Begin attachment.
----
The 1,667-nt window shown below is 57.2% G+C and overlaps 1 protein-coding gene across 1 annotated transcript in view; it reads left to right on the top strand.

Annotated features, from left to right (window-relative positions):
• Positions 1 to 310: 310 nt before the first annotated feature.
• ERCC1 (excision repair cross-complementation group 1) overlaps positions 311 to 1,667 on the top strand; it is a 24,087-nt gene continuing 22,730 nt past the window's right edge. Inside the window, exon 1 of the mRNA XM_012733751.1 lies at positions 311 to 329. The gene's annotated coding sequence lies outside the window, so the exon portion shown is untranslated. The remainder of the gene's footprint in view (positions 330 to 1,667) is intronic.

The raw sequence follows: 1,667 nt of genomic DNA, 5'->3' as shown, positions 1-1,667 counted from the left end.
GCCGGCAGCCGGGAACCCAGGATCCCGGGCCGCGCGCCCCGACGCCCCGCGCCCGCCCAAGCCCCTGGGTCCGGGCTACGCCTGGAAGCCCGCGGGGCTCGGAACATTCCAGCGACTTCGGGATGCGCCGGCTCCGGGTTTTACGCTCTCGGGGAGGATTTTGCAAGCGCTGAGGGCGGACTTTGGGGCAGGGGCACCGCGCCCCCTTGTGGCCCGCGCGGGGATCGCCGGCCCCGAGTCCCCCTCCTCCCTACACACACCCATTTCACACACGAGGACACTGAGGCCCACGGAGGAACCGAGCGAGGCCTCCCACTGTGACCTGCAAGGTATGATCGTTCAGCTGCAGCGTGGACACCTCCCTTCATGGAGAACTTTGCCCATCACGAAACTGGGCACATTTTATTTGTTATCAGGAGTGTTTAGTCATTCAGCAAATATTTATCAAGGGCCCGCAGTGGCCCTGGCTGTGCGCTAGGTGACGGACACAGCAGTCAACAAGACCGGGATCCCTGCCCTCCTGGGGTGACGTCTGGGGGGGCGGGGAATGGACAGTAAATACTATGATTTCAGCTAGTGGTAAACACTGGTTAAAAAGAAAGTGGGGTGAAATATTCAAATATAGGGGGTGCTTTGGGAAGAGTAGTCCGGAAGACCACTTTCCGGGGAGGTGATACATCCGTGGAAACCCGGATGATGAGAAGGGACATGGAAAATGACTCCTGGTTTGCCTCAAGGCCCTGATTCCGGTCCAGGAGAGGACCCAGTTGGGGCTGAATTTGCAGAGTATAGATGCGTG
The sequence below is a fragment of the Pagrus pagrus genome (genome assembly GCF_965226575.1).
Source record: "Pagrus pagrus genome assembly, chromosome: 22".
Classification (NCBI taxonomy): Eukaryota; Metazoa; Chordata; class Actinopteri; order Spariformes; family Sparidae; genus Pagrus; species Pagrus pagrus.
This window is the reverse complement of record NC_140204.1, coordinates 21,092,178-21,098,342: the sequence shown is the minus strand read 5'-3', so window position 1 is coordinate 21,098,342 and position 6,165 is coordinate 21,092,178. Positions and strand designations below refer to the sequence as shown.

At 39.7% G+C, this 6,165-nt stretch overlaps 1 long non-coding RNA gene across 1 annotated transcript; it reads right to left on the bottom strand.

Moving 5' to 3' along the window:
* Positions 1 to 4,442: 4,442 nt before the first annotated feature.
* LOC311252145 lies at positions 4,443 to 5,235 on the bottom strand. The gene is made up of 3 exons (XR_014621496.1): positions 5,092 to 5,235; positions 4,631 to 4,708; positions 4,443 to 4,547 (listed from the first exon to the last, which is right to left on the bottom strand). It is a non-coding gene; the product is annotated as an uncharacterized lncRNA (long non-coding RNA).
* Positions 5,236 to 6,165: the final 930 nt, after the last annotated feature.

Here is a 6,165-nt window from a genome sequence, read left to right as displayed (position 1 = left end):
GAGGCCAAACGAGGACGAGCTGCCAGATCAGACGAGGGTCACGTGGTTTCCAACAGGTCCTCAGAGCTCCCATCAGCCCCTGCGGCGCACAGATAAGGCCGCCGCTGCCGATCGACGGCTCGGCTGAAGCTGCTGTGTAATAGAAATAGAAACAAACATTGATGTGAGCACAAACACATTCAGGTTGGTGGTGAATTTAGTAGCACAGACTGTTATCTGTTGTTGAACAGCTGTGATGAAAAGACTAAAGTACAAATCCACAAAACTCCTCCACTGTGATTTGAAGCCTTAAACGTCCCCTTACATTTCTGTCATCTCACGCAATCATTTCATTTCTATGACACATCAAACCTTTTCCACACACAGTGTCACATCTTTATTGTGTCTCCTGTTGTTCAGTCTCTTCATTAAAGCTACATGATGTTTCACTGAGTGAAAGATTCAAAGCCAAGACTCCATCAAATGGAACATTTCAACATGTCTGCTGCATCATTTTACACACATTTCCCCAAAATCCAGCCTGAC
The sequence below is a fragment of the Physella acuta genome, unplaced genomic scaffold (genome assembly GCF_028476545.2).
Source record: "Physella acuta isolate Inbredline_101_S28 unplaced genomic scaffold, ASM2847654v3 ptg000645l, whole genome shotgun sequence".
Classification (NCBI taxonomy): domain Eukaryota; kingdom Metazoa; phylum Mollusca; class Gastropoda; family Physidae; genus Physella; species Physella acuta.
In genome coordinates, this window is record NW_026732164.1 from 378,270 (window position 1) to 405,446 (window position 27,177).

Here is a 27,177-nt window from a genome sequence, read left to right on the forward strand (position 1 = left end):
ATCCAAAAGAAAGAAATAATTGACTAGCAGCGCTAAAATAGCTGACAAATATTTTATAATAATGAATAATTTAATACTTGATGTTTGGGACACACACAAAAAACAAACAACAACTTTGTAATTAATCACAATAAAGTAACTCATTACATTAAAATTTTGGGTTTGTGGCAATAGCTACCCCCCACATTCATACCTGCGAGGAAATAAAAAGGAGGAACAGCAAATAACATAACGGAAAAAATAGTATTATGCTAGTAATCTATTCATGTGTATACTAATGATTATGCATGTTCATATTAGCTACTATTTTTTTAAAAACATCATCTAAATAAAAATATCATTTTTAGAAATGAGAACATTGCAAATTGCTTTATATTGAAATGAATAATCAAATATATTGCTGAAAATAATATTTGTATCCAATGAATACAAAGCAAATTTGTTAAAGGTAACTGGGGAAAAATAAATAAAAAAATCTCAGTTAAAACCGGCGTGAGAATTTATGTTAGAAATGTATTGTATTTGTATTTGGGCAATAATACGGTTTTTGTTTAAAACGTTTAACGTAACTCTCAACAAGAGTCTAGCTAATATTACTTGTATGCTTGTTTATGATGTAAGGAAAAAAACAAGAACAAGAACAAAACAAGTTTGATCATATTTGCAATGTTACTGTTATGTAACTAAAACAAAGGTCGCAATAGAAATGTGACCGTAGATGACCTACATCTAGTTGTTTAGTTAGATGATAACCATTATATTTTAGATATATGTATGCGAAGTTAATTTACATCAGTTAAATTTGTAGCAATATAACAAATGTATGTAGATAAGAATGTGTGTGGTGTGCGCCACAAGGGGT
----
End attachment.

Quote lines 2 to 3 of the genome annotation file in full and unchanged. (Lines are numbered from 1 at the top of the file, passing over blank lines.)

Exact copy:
Annotated features, from left to right (window-relative positions):
• Positions 1 to 310: 310 nt before the first annotated feature.